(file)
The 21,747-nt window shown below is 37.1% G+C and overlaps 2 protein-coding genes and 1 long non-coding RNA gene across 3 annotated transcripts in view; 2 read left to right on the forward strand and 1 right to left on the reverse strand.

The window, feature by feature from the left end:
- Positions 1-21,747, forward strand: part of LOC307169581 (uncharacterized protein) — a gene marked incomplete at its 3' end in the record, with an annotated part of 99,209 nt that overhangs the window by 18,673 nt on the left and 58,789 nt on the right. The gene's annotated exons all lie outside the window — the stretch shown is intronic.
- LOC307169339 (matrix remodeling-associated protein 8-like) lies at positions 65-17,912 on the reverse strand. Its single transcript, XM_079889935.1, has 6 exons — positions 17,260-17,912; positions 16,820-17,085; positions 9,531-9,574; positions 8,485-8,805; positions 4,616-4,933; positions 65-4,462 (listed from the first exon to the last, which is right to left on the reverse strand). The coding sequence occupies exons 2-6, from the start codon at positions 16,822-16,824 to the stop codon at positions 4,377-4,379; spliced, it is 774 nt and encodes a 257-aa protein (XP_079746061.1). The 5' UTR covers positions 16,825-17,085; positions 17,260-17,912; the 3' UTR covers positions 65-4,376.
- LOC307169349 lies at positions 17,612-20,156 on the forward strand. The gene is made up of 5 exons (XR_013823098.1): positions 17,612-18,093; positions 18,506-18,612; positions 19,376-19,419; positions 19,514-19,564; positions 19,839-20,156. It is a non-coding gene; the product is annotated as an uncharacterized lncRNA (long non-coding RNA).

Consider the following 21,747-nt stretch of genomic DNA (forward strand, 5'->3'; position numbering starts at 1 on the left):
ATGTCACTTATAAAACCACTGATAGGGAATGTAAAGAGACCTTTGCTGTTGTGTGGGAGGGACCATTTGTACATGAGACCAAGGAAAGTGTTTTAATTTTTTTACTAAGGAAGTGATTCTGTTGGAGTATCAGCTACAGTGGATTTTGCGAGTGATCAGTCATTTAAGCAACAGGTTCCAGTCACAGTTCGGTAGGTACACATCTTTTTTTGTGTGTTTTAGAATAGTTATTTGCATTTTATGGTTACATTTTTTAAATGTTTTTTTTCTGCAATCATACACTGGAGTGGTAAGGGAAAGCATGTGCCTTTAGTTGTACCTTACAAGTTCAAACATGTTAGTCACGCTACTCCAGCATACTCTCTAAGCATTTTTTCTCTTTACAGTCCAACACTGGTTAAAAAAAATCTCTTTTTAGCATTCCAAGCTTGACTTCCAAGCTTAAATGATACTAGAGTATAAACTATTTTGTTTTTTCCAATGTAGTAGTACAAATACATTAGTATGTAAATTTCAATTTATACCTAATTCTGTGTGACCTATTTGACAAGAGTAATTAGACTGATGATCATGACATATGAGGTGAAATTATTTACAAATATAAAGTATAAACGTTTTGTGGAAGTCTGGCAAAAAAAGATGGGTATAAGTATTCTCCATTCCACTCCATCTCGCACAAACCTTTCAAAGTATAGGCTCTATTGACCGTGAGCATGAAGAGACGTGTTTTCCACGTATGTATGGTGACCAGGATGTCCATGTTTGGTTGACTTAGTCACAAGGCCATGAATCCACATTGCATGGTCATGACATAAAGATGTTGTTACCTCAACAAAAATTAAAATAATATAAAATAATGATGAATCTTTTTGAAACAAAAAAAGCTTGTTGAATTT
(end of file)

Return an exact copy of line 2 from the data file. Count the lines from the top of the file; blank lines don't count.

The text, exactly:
The window, feature by feature from the left end: